Connect with us

SAN DIEGO — Theo Epstein remembered when he first met Kevin Towers, as a 21-year-old intern working in the San Diego Padres‘ public relations department. Towers was the new general manager.

“I was just out of college,” said Epstein, the Chicago Cubs‘ president of baseball operations. “I was just a nobody, a faceless kid trying to be invisible and not get in the way. But there was never such a thing as a nobody to Kevin Towers — he just wasn’t wired that way.”

Baseball executives and managers left spring training to gather at San Diego’s Petco Park on Sunday and celebrate the life of Towers, who died from complications of a rare form of thyroid cancer on Jan. 30 at the age of 56.

Hall of Famers Trevor Hoffman and Tony La Russa were in the audience, along with Colorado Rockies manager Bud Black and San Francisco Giants skipper Bruce Bochy, both Padres managers under Towers. New York Yankees general manager Brian Cashman and New York Mets general manager Sandy Alderson also were on hand.

Kirk Gibson, who managed Arizona to the 2011 NL West title when Towers was the Diamondbacks’ GM, was among the speakers.

“He looked at players differently,” Gibson said. “When we won, we won with scrappy players. I’m just grateful I got to spend time with Kevin Towers. He meant so much to me and my family.”

A Padres draft pick in 1982, Towers was San Diego’s general manager from 1995 to 2009 and Arizona’s GM from September 2010 until September 2014.

“There are few people that can have a moment like this,” said Cubs general manager Jed Hoyer, who replaced Towers as the Padres’ GM. “People came from far and wide to be here.”

Towers led the Padres to four NL West titles and the 1998 NL pennant.

“I took over for him, and he always treated me so well,” Hoyer said. “We would meet for beers or talk on the phone, and it was always with KT wanting to help me do a better job. That doesn’t always happen, and with me being a first-time GM, I just always appreciated that he treated me the way he did.”

Former St. Louis and Cincinnati GM Walt Jocketty hired Towers as a special assistant in 2015, what turned out to be Towers’ final baseball job.

“The first time I met Kevin was in 1995 at the GM meetings, and I’m sure it was at the bar,” Jocketty said. “And from that time on, our relationship and friendship grew. He was one of the guys that always brought all the GMs together. Kevin loved life and lived it to the fullest. He suffered a lot in the last two years, but he always stayed positive and fought a brave fight. There will never be another KT.”

Epstein went on to become the GM who in 2004 helped Boston win its first World Series title since 1918 and in 2016 directed the Cubs to their first championship since 1908.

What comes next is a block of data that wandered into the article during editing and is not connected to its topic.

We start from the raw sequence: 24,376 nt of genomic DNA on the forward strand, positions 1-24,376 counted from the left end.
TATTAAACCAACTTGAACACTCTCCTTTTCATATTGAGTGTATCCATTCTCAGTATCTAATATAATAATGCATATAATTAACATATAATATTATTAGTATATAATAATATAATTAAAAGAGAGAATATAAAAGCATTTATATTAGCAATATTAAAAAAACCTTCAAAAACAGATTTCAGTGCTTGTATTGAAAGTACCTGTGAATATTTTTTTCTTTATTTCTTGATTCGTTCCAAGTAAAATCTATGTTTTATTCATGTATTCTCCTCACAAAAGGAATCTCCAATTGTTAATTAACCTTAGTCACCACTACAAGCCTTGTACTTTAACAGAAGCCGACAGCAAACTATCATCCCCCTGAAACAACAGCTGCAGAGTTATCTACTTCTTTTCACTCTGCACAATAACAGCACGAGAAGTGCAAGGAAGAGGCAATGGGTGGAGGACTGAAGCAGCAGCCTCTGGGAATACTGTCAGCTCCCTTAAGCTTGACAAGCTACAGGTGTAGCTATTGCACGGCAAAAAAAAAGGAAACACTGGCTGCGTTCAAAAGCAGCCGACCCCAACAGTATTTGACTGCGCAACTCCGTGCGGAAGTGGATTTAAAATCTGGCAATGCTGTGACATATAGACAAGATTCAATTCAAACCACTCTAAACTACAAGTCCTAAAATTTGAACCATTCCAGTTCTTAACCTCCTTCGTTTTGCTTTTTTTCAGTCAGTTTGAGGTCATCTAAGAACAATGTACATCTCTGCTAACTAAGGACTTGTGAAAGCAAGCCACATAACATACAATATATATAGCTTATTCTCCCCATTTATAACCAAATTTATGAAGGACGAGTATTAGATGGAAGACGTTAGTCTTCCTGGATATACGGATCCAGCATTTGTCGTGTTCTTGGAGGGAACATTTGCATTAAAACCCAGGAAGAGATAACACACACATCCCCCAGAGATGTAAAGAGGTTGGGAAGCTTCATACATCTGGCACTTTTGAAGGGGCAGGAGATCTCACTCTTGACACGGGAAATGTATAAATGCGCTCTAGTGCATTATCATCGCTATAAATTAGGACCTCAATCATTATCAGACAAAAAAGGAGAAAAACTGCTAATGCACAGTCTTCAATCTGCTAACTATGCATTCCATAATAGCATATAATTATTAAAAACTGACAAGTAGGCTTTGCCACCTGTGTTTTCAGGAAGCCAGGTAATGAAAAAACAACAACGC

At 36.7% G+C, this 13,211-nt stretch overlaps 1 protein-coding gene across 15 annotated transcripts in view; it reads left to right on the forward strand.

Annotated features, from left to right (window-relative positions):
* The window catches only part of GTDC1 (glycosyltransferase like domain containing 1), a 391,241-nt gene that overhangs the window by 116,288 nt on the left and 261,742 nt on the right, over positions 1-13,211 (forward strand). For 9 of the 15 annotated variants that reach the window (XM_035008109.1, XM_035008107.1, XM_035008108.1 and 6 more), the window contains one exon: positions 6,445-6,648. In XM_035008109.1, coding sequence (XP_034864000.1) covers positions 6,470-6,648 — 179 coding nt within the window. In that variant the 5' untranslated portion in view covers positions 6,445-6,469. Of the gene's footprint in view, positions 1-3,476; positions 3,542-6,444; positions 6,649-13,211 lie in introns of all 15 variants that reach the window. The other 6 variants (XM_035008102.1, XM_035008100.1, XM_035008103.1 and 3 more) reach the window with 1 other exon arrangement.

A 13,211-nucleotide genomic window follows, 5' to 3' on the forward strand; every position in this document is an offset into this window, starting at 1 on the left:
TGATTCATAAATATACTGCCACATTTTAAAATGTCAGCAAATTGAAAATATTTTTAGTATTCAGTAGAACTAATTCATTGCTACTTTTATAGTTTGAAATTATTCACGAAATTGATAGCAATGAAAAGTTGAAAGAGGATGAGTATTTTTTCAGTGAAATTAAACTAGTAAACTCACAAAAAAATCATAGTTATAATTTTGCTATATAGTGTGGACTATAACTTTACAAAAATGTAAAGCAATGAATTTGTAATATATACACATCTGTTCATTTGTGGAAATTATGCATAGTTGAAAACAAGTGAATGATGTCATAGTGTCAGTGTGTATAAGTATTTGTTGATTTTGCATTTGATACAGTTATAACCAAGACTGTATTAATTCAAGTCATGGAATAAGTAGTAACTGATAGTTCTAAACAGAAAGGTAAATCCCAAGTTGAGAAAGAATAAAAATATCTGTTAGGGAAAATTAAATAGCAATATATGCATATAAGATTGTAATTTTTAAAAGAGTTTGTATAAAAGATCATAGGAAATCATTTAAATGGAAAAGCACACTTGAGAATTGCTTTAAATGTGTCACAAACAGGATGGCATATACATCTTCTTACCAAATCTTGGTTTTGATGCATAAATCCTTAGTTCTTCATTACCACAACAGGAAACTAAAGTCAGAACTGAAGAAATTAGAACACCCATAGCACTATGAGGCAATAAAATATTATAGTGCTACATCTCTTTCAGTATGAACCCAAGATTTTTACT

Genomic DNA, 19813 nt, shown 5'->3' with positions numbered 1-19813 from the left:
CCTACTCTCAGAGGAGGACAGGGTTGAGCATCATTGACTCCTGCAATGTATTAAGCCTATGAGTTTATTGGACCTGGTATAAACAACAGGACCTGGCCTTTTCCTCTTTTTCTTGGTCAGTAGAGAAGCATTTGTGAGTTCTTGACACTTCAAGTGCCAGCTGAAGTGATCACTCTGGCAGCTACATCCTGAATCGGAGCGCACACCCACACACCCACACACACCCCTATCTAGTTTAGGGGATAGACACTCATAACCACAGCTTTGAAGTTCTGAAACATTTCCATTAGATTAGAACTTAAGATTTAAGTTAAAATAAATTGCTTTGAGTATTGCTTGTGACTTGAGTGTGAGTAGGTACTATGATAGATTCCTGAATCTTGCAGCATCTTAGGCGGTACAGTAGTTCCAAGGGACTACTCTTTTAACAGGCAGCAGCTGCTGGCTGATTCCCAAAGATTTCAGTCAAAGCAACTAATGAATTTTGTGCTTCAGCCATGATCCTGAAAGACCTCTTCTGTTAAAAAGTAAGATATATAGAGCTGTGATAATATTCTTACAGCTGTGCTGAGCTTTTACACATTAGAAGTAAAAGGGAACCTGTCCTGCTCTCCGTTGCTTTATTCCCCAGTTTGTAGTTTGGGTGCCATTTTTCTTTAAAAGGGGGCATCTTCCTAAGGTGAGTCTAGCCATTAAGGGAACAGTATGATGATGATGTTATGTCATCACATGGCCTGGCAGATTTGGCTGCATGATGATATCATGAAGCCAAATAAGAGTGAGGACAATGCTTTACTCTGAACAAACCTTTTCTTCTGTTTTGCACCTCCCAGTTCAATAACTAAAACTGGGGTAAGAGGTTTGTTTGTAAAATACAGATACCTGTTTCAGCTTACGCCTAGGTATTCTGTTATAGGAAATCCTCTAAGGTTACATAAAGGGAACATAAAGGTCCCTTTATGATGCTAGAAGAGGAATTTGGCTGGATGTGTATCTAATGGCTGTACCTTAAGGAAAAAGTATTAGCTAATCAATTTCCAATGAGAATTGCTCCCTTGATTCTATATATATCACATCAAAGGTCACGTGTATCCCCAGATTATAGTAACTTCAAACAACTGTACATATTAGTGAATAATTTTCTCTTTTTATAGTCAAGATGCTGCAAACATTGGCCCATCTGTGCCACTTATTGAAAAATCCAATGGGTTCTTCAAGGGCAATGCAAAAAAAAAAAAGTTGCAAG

“He was my friend, my boss and my mentor,” Epstein said. “He didn’t care if you were the president of the team, an intern or a backup beat writer for a newspaper — he treated you like you want to be treated. That was KT. It didn’t matter who you were or who you weren’t. He treated you with love and respect. And if he liked you, you were lucky enough to be dragged into his orbit, and then you were in for the ride of your life.”

Source link

MLB

Cleveland Indians manager Terry Francona sent home with head cold

Published

on

CLEVELAND — Indians manager Terry Francona wasn’t in the dugout Saturday night for his club’s game against Tampa Bay because of a lingering head cold.

Francona conducted his pregame press conference at Progressive Field before being sent home by the team’s medical staff. Bench coach DeMarlo Hale managed the Indians in his absence.

The 62-year-old Francona is in his ninth season with Cleveland, where he has a 721-566 record and is tied with Mike Hargrove for the second-most managerial wins in franchise history.

Francona has spent 21 years managing in the big leagues, previously with Philadelphia and Boston, and has the third-most active victories with 1,749. He won World Series championships with the Red Sox in 2004 and 2007.

Source link

Continue Reading

MLB

Pitcher Rich Hill on track to debut with New York Mets Sunday at Citi Field against Toronto Blue Jays

Published

on

NEW YORK — Mets newcomer Rich Hill is expected to make his debut for the NL East leaders on Sunday when New York plays Toronto at Citi Field.

Mets manager Luis Rojas said Hill would arrive at the ballpark before Saturday night’s game against the Blue Jays and throw on the side.

The Mets acquired the 41-year-old left-hander in a trade with the Tampa Bay Rays on Friday for veteran pitcher Tommy Hunter and minor league catcher Matthew Dyer.

Hill went 6-4 with a 3.87 ERA in 19 starts for the Rays this season. He faced Toronto on July 11 and gave up three runs on four hits and three walks in five innings.

Hill will be a much-needed addition to a starting rotation that has been depleted by injuries, most notably ace Jacob deGrom being on the 10-day injured list with tightness in his right forearm.

Left-hander David Peterson had been expected to return sometime in August after being sidelined with an oblique strain, but the Mets announced Saturday they were moving him to the 60-day IL after he fractured his right foot walking back to the clubhouse following Friday night’s win.

Rojas also said righty Carlos Carrasco will make a rehab start with Triple-A Syracuse on Sunday.

The 34-year-old veteran, who was acquired in the offseason trade with the Cleveland Indians that also brought Francisco Lindor to New York, is expected to pitch three innings.

Carrasco hasn’t pitched in the majors this year while recovering from a hamstring injury. He’s started twice in the minors, allowing five runs in 3⅔ innings.

Source link

Continue Reading

MLB

Follow live: Patrick Sandoval working on no-hitter vs. Twins

Published

on


null

Source link

Continue Reading

Trending